Port of Bellingham agrees to provide waterfront site for WWU

THE BELLINGHAM HERALDJune 19, 2013 

Bellingham Waterfront

Part of the Bellingham waterfront, including Whatcom Waterway in the foreground and the wastewater treatment lagoon, looking down from Western Washington University March 15, 2013 in Bellingham.

COLIN DILTZ — THE BELLINGHAM HERALD Buy Photo

BELLINGHAM - On a 2-1 vote, Port of Bellingham commissioners have approved a complex real estate transaction aimed at providing Western Washington University with a six-acre chunk of waterfront property for future development.

As a part of the agreement approved Tuesday, June 18, WWU would sell 24 acres of land it owns at the corner of Hannegan and Bakerview roads to raise cash to compensate the port for the property. WWU trustees gave the agreement unanimous approval Friday, June 14.

Commissioner Mike McAuley voted no. McAuley said he felt uncomfortable tying up the port's six acres without any solid idea of what the university would do with it.

"I've never been a fan of seeing WWU on the waterfront because I think their plan is weak," McAuley said. "They don't have a plan."

In a later interview, WWU Vice President for University Relations Steve Swan said university officials have some definite ideas about the kind of programs that could be installed on the waterfront.

As Swan explained it, the development of the six-acre site along the Laurel Street right of way would occur at a later stage. The first step in bringing WWU to the waterfront would occur in the 10.8-acre Granary area that is slated for early-stage development.

Swan said the university hopes to install a community learning center inside leased space in a building provided by a private developer. Whatcom Community College, Northwest Indian College and Bellingham Technical College also could be involved in that center, Swan said.

According to a university white paper from 2010 that Swan provided, the learning center would provide a convenient location for a wide array of educational opportunities for people of all ages, from degree completion programs to specialized conferences.

"We want to create a melting-pot type of facility," Swan said.

In future years, as development spreads south from the Granary area, WWU would develop the six-acre Laurel Street site that will be zoned for institutional use under the land use plans now getting scrutiny at City Hall.

Among other things, the white paper suggests that Huxley College of the Environment and the College of Business and Economics could be located there, as part of an institute focused on "The Green Economy."

Swan said that program also could operate in leased space, if state capital funds for construction of university buildings are not available.

"We're really excited about having the opportunity to build on the waterfront," Swan said. "We know it's good for Western and will be really good for our community."

Also at Tuesday's meeting, commissioners Scott Walker and Jim Jorgensen noted that having WWU facilities as part of a redeveloped Bellingham waterfront has been part of the vision since 2005, when the port acquired much of the waterfront industrial area from Georgia-Pacific Corp. after that company phased out its pulp and paper operations.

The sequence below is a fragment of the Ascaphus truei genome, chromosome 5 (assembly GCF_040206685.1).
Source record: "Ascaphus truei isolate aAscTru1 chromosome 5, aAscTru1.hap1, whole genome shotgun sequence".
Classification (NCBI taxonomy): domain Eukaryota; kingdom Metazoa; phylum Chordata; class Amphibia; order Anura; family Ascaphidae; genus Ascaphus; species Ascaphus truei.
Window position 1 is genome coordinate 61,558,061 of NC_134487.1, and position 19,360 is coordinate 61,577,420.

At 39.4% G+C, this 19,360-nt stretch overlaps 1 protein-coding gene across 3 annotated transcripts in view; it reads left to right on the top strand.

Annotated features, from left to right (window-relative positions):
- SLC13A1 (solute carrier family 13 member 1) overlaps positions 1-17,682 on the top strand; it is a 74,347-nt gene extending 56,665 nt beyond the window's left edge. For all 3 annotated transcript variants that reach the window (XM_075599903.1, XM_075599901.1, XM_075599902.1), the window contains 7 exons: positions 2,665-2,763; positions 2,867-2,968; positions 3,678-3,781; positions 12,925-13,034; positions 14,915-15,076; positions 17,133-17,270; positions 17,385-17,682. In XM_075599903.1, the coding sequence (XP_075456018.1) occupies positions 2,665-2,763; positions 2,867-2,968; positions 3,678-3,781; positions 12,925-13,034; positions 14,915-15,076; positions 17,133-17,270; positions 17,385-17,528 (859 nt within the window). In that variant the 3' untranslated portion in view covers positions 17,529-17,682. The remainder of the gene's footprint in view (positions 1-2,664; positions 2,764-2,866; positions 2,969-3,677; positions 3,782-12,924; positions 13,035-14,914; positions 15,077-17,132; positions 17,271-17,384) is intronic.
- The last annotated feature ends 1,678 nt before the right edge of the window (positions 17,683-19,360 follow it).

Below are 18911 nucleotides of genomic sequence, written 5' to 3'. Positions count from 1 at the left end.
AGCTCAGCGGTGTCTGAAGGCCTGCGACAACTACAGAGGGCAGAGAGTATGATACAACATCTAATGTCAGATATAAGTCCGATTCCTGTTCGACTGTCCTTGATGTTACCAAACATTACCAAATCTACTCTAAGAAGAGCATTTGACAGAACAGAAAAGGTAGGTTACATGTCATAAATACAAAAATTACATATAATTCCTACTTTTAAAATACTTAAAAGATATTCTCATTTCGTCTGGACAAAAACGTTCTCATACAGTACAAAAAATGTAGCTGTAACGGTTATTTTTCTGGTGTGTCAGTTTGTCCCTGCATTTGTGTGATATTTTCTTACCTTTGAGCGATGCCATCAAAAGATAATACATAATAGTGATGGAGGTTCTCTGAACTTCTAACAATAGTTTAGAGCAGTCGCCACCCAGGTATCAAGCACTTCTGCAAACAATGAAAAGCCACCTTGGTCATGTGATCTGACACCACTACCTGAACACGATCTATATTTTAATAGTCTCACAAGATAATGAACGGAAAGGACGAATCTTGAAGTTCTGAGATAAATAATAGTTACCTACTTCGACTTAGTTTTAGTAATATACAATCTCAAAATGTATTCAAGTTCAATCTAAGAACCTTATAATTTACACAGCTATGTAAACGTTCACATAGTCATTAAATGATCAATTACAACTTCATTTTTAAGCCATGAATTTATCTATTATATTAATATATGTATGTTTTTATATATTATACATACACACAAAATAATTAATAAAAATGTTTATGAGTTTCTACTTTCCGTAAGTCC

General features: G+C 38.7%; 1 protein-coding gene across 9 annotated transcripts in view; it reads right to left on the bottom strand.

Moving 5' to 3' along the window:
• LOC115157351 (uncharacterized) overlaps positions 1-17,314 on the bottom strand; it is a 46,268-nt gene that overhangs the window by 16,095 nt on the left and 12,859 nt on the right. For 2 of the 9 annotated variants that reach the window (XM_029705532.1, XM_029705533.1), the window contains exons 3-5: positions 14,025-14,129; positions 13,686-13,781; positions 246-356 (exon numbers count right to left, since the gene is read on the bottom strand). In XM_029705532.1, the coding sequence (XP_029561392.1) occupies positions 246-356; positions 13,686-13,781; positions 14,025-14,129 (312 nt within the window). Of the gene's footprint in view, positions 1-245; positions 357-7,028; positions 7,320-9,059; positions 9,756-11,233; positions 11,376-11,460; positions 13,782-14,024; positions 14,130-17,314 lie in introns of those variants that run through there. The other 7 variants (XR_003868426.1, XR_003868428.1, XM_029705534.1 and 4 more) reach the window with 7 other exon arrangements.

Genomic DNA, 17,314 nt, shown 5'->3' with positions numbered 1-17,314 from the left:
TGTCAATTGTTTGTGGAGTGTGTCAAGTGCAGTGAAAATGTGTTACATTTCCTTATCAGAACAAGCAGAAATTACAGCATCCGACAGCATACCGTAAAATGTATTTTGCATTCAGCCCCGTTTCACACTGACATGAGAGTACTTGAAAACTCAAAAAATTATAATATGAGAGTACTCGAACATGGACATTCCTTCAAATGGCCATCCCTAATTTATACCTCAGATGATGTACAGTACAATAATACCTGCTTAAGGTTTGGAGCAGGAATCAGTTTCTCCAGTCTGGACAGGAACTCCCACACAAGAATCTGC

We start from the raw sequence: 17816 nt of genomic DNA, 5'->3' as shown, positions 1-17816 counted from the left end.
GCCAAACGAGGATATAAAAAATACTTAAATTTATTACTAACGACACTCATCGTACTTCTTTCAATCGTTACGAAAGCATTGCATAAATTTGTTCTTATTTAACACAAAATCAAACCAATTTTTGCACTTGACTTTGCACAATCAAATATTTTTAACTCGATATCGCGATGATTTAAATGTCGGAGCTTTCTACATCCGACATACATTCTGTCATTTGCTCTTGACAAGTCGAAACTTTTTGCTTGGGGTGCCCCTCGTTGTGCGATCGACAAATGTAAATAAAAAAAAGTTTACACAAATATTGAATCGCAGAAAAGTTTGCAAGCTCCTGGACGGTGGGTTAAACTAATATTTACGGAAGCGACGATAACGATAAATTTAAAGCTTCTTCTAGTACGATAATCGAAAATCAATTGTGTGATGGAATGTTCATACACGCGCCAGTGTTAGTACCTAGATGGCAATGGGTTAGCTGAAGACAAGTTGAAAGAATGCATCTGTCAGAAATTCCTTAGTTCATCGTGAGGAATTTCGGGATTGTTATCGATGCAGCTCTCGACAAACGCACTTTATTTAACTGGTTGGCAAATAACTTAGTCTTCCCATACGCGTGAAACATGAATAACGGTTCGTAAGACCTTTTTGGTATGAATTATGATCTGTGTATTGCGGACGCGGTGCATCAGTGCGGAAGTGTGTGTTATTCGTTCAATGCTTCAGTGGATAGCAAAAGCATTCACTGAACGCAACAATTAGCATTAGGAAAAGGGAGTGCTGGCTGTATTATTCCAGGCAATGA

Port Executive Director Rob Fix said WWU would serve as an anchor tenant to encourage developers to invest. Universities have played that role in many other cities, he added.

There's no simple way to describe the real estate transaction, which is in a tentative "memorandum of understanding" form rather than a binding transaction at this point.

For the first time, the agreement creates a meaningful role for Western Crossing Development, a nonprofit entity directed by a five-member board consisting of Fix and Walker, WWU President Bruce Shepard, WWU trustee Peggy Zoro, and retired refinery manager Glenn Butler. Western Crossing has been in existence since 2009.

The memorandum calls for WWU to transfer its 24-acre Hannegan Road property to Western Crossing and then sell it. Fix said WWU has a $4.1 million appraisal for the land, of which only nine acres are developable because of wetlands and slope issues.

The port also would transfer the six-acre waterfront parcel to Western Crossing. The six acres also includes the old red brick G-P board mill building, which could be converted to new uses.

At some point, Fix said, a fair value for that six-acre waterfront site would be determined, and the money from the Hannegan sale would be available to pay the port.

The memorandum gives WWU until Dec. 31, 2015, to complete a development plan for the six-acre site.

According to Whatcom County Assessor online records, WWU purchased the Hannegan Road property in 1989 for $649,000.

University spokesman Paul Cocke said Huxley College of the Environment faculty have used the property and its storage building on the site in support of research. The Nooksack Salmon Enhancement Association also has leased a portion of the site.


READ ABOUT WWU'S WATERFRONT PLANS

Click here to read a copy (PDF) of a 2010 white paper about Western Washington University's plans for developing a facility on Bellingham's waterfront.

Reach John Stark at 360-715-2274 or john.stark@bellinghamherald.com. Read his Politics blog at blogs.bellinghamherald.com/politics or follow him on Twitter at @bhamheraldpolitics.

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